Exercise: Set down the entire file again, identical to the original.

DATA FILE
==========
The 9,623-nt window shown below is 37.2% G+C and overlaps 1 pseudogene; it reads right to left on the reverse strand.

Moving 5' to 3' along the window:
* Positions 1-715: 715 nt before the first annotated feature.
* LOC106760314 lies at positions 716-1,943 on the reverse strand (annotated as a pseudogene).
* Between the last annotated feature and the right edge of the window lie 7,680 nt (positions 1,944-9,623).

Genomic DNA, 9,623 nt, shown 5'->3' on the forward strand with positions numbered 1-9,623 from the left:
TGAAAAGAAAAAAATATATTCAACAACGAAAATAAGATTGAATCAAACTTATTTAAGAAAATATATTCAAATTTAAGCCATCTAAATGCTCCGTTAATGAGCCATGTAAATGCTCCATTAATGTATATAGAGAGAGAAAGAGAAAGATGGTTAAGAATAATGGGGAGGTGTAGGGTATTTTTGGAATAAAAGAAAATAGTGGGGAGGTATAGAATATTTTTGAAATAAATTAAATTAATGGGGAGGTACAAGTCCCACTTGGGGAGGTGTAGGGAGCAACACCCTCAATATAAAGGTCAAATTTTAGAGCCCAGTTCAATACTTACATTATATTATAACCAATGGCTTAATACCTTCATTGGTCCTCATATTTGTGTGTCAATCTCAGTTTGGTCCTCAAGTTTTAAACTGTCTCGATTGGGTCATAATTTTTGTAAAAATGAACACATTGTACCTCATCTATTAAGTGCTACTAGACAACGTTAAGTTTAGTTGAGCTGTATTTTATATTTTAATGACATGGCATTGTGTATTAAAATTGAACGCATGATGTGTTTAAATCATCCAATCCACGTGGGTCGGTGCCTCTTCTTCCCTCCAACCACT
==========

The 9,623-nt window shown below is 37.2% G+C and overlaps 1 pseudogene; it reads right to left on the reverse strand.

Moving 5' to 3' along the window:
* Positions 1-715: 715 nt before the first annotated feature.
* LOC106760314 lies at positions 716-1,943 on the reverse strand (annotated as a pseudogene).
* Between the last annotated feature and the right edge of the window lie 7,680 nt (positions 1,944-9,623).

Genomic DNA, 9,623 nt, shown 5'->3' on the forward strand with positions numbered 1-9,623 from the left:
TGAAAAGAAAAAAATATATTCAACAACGAAAATAAGATTGAATCAAACTTATTTAAGAAAATATATTCAAATTTAAGCCATCTAAATGCTCCGTTAATGAGCCATGTAAATGCTCCATTAATGTATATAGAGAGAGAAAGAGAAAGATGGTTAAGAATAATGGGGAGGTGTAGGGTATTTTTGGAATAAAAGAAAATAGTGGGGAGGTATAGAATATTTTTGAAATAAATTAAATTAATGGGGAGGTACAAGTCCCACTTGGGGAGGTGTAGGGAGCAACACCCTCAATATAAAGGTCAAATTTTAGAGCCCAGTTCAATACTTACATTATATTATAACCAATGGCTTAATACCTTCATTGGTCCTCATATTTGTGTGTCAATCTCAGTTTGGTCCTCAAGTTTTAAACTGTCTCGATTGGGTCATAATTTTTGTAAAAATGAACACATTGTACCTCATCTATTAAGTGCTACTAGACAACGTTAAGTTTAGTTGAGCTGTATTTTATATTTTAATGACATGGCATTGTGTATTAAAATTGAACGCATGATGTGTTTAAATCATCCAATCCACGTGGGTCGGTGCCTCTTCTTCCCTCCAACCACT